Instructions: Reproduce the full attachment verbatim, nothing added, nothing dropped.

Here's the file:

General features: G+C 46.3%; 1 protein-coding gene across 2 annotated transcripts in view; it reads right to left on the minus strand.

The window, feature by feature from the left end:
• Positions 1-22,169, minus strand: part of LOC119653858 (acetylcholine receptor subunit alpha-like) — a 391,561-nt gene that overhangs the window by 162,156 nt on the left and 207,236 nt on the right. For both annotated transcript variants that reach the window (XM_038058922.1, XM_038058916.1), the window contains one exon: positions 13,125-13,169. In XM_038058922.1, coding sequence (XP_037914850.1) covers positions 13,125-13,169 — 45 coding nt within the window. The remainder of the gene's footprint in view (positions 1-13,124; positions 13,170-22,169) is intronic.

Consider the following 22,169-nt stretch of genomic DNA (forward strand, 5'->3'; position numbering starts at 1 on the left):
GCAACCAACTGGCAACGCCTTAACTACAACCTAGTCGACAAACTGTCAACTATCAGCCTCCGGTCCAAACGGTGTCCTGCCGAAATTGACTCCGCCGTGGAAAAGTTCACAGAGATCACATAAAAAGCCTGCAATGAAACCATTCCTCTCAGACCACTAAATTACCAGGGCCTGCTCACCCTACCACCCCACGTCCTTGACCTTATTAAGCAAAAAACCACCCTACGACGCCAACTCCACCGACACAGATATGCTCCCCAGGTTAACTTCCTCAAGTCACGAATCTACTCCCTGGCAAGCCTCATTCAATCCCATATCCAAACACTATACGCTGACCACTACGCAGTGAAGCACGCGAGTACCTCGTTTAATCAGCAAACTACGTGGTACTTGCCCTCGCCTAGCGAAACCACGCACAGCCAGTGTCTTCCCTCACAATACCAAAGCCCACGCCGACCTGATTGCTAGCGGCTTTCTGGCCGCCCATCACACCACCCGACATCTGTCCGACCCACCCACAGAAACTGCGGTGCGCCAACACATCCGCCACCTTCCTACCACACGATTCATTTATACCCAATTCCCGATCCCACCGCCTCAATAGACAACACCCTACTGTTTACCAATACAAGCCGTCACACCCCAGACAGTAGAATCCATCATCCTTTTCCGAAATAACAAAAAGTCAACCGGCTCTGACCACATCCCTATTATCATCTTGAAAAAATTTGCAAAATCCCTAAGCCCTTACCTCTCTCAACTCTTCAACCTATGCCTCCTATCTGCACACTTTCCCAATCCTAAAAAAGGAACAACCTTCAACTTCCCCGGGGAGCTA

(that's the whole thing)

General features: G+C 46.3%; 1 protein-coding gene across 2 annotated transcripts in view; it reads right to left on the minus strand.

The window, feature by feature from the left end:
• Positions 1-22,169, minus strand: part of LOC119653858 (acetylcholine receptor subunit alpha-like) — a 391,561-nt gene that overhangs the window by 162,156 nt on the left and 207,236 nt on the right. For both annotated transcript variants that reach the window (XM_038058922.1, XM_038058916.1), the window contains one exon: positions 13,125-13,169. In XM_038058922.1, coding sequence (XP_037914850.1) covers positions 13,125-13,169 — 45 coding nt within the window. The remainder of the gene's footprint in view (positions 1-13,124; positions 13,170-22,169) is intronic.

Consider the following 22,169-nt stretch of genomic DNA (forward strand, 5'->3'; position numbering starts at 1 on the left):
GCAACCAACTGGCAACGCCTTAACTACAACCTAGTCGACAAACTGTCAACTATCAGCCTCCGGTCCAAACGGTGTCCTGCCGAAATTGACTCCGCCGTGGAAAAGTTCACAGAGATCACATAAAAAGCCTGCAATGAAACCATTCCTCTCAGACCACTAAATTACCAGGGCCTGCTCACCCTACCACCCCACGTCCTTGACCTTATTAAGCAAAAAACCACCCTACGACGCCAACTCCACCGACACAGATATGCTCCCCAGGTTAACTTCCTCAAGTCACGAATCTACTCCCTGGCAAGCCTCATTCAATCCCATATCCAAACACTATACGCTGACCACTACGCAGTGAAGCACGCGAGTACCTCGTTTAATCAGCAAACTACGTGGTACTTGCCCTCGCCTAGCGAAACCACGCACAGCCAGTGTCTTCCCTCACAATACCAAAGCCCACGCCGACCTGATTGCTAGCGGCTTTCTGGCCGCCCATCACACCACCCGACATCTGTCCGACCCACCCACAGAAACTGCGGTGCGCCAACACATCCGCCACCTTCCTACCACACGATTCATTTATACCCAATTCCCGATCCCACCGCCTCAATAGACAACACCCTACTGTTTACCAATACAAGCCGTCACACCCCAGACAGTAGAATCCATCATCCTTTTCCGAAATAACAAAAAGTCAACCGGCTCTGACCACATCCCTATTATCATCTTGAAAAAATTTGCAAAATCCCTAAGCCCTTACCTCTCTCAACTCTTCAACCTATGCCTCCTATCTGCACACTTTCCCAATCCTAAAAAAGGAACAACCTTCAACTTCCCCGGGGAGCTA